King George V Dock, London
|King George V Dock|
Begun in 1912 by the Port of London Authority, the King George V was the last of London's upstream enclosed docks to be built. After delay by the First World War, construction was completed in 1921. Although at 64 acres (26 ha) of water it was smaller than the other royals, it had its own entrance from the Thames through a lock and bascule bridge. The dock could berth liners as large as the RMS Mauretania. At its western end was a large graving dock (since filled in) and machine shop used for ship repairs by Harland and Wolff. From the 1960s onwards, the King George V Dock experienced a steady decline – as did all of London's other docks – as the shipping industry adopted containerisation, which effectively moved traffic downstream to Tilbury. It finally closed to commercial traffic along with the other Royal Docks in 1981.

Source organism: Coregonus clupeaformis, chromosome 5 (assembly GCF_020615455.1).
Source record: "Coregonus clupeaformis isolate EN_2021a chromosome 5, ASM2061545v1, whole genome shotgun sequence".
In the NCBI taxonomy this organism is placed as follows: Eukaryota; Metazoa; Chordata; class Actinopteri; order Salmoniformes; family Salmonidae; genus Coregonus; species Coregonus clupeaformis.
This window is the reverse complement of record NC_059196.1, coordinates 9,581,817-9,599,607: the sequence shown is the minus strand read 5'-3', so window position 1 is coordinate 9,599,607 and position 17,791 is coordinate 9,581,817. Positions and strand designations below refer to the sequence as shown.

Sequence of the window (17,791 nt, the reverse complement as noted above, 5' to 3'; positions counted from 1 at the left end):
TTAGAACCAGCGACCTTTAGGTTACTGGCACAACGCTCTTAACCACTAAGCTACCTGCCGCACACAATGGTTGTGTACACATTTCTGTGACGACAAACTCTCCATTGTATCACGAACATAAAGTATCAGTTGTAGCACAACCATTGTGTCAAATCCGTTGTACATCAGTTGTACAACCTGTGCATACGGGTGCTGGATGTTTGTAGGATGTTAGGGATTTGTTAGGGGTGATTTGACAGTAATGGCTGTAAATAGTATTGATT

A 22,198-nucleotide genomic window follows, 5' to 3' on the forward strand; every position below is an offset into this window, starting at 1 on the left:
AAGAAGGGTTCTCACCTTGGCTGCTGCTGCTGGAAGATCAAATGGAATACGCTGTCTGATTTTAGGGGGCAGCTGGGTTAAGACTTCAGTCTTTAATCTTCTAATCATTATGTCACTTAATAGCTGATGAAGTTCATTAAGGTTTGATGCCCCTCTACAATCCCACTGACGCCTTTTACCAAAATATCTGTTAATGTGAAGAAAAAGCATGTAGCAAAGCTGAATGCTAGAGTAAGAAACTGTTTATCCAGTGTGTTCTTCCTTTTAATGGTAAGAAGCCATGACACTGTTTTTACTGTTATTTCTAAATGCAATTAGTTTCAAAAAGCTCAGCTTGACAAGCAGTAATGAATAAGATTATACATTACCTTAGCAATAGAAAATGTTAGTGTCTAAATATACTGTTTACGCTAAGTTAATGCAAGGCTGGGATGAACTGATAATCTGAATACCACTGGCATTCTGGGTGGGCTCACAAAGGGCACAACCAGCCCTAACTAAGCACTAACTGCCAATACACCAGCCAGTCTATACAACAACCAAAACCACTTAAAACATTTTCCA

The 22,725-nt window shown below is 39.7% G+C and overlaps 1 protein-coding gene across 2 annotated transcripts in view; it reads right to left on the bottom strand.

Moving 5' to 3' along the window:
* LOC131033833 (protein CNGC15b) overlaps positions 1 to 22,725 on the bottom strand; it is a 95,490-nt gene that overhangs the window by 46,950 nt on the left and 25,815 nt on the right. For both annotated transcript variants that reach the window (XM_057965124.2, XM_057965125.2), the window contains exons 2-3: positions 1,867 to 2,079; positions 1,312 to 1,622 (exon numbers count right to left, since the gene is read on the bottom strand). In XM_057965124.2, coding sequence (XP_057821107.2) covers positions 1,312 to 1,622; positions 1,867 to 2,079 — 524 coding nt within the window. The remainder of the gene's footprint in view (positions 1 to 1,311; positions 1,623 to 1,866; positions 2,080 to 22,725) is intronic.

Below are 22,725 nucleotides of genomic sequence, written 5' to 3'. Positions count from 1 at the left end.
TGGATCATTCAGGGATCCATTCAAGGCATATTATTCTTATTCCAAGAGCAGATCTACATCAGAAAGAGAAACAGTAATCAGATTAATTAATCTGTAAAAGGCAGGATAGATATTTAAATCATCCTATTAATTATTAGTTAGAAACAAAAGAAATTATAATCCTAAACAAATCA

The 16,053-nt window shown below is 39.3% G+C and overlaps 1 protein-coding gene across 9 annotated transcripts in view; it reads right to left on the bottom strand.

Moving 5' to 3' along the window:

Redevelopment in the late 20th century included the construction of London City Airport which was built on the north bank of the dock with a single runway and completed in 1987. King George V station on the London City Airport branch of the Docklands Light Railway, which opened in December 2005, is named after the dock.
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- "History". London's Royal Docks. Retrieved 30 November 2019.
- "The Royals". BBC. Retrieved 30 November 2019.
- "Government Approves DLR Woolwich Extension". Transport for London. 26 February 2004. Archived from the original on 21 October 2007. Retrieved 27 September 2007.
- Dockland: an illustrated historical survey of life and work in east London. London: NELP/GLC. 1983. p. not stated. ISBN 0-7168-1611-3.
- Weinreb; Hibbert (eds.). The London Encyclopedia. London: Macmillan. p. not stated. ISBN 0-333-30024-6.
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